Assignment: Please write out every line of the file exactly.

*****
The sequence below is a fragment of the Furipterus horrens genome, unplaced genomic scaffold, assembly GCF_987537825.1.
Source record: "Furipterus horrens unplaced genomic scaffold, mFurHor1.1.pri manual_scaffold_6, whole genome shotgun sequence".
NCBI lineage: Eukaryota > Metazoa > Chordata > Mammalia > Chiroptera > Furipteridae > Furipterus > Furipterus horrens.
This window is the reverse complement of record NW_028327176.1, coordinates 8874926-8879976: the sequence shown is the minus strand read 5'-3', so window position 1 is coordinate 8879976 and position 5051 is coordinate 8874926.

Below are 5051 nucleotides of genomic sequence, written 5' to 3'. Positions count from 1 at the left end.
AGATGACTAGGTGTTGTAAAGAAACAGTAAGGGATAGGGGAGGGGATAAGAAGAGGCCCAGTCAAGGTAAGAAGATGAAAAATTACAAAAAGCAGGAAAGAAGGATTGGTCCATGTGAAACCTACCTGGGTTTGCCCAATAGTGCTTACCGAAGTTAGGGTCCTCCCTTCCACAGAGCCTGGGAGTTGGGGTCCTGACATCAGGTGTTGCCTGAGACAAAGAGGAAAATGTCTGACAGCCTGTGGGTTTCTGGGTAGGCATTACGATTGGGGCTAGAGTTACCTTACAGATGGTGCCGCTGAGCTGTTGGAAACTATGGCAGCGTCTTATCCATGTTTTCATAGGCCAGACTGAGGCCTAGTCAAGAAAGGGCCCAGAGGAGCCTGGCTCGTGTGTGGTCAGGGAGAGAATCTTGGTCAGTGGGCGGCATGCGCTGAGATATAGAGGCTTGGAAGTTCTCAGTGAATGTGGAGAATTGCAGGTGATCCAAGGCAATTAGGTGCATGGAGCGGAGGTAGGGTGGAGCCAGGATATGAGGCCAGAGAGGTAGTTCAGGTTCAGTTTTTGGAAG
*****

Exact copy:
The sequence below is a fragment of the Furipterus horrens genome, unplaced genomic scaffold, assembly GCF_987537825.1.
Source record: "Furipterus horrens unplaced genomic scaffold, mFurHor1.1.pri manual_scaffold_6, whole genome shotgun sequence".
NCBI lineage: Eukaryota > Metazoa > Chordata > Mammalia > Chiroptera > Furipteridae > Furipterus > Furipterus horrens.
This window is the reverse complement of record NW_028327176.1, coordinates 8874926-8879976: the sequence shown is the minus strand read 5'-3', so window position 1 is coordinate 8879976 and position 5051 is coordinate 8874926.

Below are 5051 nucleotides of genomic sequence, written 5' to 3'. Positions count from 1 at the left end.
AGATGACTAGGTGTTGTAAAGAAACAGTAAGGGATAGGGGAGGGGATAAGAAGAGGCCCAGTCAAGGTAAGAAGATGAAAAATTACAAAAAGCAGGAAAGAAGGATTGGTCCATGTGAAACCTACCTGGGTTTGCCCAATAGTGCTTACCGAAGTTAGGGTCCTCCCTTCCACAGAGCCTGGGAGTTGGGGTCCTGACATCAGGTGTTGCCTGAGACAAAGAGGAAAATGTCTGACAGCCTGTGGGTTTCTGGGTAGGCATTACGATTGGGGCTAGAGTTACCTTACAGATGGTGCCGCTGAGCTGTTGGAAACTATGGCAGCGTCTTATCCATGTTTTCATAGGCCAGACTGAGGCCTAGTCAAGAAAGGGCCCAGAGGAGCCTGGCTCGTGTGTGGTCAGGGAGAGAATCTTGGTCAGTGGGCGGCATGCGCTGAGATATAGAGGCTTGGAAGTTCTCAGTGAATGTGGAGAATTGCAGGTGATCCAAGGCAATTAGGTGCATGGAGCGGAGGTAGGGTGGAGCCAGGATATGAGGCCAGAGAGGTAGTTCAGGTTCAGTTTTTGGAAG